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Pig O My Heart Potbellies - potbelly pig, potbellied pig, pet pig, pig, pot-belly pig

 

Potbelly Pig Tips Your Responsibilities

Pig O My Heart Potbellies - potbelly pig, potbellied pig, pet pig, pig, pot-belly pig

Jesse and Tito.

Providing The Perfect Premise For Your Potbellied Pride & Joy

Oh what fun it is to prepare your home for that new little sweetie pig. And it’s important to make the transition from living with littermates to peoplemates as smooth and painless as possible. The details I attend to as a breeder in preparing a piggy for adoption are similar to what you as an adoptive family can do to welcome the little newcomer into your home.

Much of the preparation for your new housemate will depend upon how old the pig is, how long it has been weaned and away from other piglets, if it has been handled and socialized, and if it has had any litterbox and/or outdoor training. When you buy a pig from a breeder, ask lots of questions about how the pig has been handled, what and how much food he has been eating, the extent of his litter training, the vaccinations the pig has received and if the pig has had any type of problem. Don’t be bashful. Information you gather beforehand will only make the transition easier.

I am writing from the perspective from which my pet pigs are adopted: that the animal is at least seven weeks old, has been weaned and isolated from littermates, has become user friendly and has been taught the fundamentals of potty training.

Giving The Pig Space

A well-defined place for your piggy is most important. This area should not be too large, have the ability to be closed off from the rest of the house and be draft-free with an even temperature. Kitchens and utility rooms work well because of the linoleum or tile floors in case potty accidents occur. If you received your pig in a travel or carrying crate, this should be left in the designated quarters — familiarity breeds contentment. Also, if you intend to use this carrier for pig pleasure travel, trips to the vet or as a kennel when you are away from the house, it is a good idea to feed your piggy in his carrier and lock him in once in a while. This way when it is necessary to have your pig confined to his carrier, the experience is not scary or unusual because he is used to it.

If you don’t have a room or part of a room you can use for your new piggy, a large children’s play pen is a good temporary compromise. The space is not really adequate for other than a very young piglet. Since the bottom of play pens are usually plastic, I place throw rugs down for traction and define the sleeping area with a blanket or sleeping bag, putting the litter pan in an opposite corner. The feeding area should be in yet another corner. Pigs don’t like to eat and eliminate in the same area. That’s simply not piggy-like. The play pen arrangement only works for a young pig, so prepare a more permanent space as soon as possible.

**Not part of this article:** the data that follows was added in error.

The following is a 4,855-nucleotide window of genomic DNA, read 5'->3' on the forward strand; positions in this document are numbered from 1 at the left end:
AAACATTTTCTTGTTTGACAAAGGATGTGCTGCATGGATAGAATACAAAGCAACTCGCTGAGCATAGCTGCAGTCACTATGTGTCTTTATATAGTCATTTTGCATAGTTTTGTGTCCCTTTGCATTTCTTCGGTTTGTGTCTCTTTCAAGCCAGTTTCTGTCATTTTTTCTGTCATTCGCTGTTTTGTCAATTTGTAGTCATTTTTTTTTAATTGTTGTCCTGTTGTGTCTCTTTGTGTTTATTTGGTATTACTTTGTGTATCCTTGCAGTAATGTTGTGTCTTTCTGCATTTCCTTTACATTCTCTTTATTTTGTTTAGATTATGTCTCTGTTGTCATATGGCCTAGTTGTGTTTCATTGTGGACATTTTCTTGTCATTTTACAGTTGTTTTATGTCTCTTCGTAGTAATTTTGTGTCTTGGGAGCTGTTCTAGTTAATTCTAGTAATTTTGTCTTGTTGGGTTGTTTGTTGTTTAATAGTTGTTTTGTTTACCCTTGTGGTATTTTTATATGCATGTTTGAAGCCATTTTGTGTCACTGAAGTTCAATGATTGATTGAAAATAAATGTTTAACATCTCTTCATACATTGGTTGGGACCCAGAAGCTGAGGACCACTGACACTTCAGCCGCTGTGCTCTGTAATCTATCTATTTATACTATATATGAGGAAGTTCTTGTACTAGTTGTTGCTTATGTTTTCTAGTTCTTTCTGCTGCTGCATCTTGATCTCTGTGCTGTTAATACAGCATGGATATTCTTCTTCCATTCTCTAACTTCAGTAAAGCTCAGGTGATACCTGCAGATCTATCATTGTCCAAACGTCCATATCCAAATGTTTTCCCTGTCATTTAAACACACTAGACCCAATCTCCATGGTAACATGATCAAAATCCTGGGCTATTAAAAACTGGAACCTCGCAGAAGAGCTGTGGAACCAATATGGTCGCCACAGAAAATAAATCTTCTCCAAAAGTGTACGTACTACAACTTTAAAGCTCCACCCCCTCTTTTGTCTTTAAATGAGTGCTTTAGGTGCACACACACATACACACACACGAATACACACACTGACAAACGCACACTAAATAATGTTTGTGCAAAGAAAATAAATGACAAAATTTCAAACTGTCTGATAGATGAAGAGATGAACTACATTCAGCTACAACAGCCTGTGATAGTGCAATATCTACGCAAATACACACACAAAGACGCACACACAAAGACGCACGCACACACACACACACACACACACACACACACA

Le Toilette

Another essential item to have set up before your pig arrives is a litter box. You will have to use a pan that is more shallow than those designed for cats, which are far too high for our porcine pals to climb into easily. Cat boxes also eventually won’t be large enough to accommodate your growing pig. My favorite litter pan is the plastic tray that is used to catch droppings in the bottom of a rabbit hutch made by Havahart (www.havahart.com). The litter box should be placed away from the sleeping area and if you put your pig’s water dish inside the tray, you will marvel at how your piglet will urinate while having a nice drink!

For litter, I prefer newspapers because they are readily available, cheap, and effective. I lay several layers in the litter pan and remove as needed. Granted, you will be changing the papers more often, but I find wood chips to be very messy. If you prefer wood chips, use pine and not cedar. Don’t use cat litter; pigs like to eat it, those silly guys.

A combination of indoor and outdoor potty training is a good idea. My experience indicates that piggies don’t mind urinating indoors in a litter box but they prefer to defecate outdoors. So with the goal that one day your pig will be totally an outdoor eliminator, choose a spot in the yard that you want the pig to use and start training your pig to “potty” there. You must stay with your piggy during this initial outdoor training for two reasons: 1. To praise his accomplishments (say “Good pee!” or “Good poo!” when he completes his mission), and; 2. To make certain he doesn’t find a way out of the yard or the enclosure.

If you want to make it easy for your pig to go outdoors, you can install a dog door. These can either be purchased that fit into the frame of a sliding patio door, or they can be installed in the bottom of a hinged door. Of course, you will have to teach the pig to use the door, but he will readily figure out how to push through it if you stand on one side with a shaker can of pellets and call him. It won’t take long for him to be scampering in and out. You’ll find that he learns very quickly to go outside when he needs to do his business.

Safety First

If your house has floors that are not carpeted, your piggy will really appreciate paths made of throw rugs. Smaller pigs have more difficulty navigating on slick surfaces than larger ones, so these throw rugs may need to be used only temporarily. They also function to direct your pig to the areas you prefer him to go. If allowed, your porcine pal will investigate every nook and cranny of your abode, as pigs are very curious by nature. They like to help you with your daily chores, happily following you around, snorting and almost always collecting dust bunnies on their noses.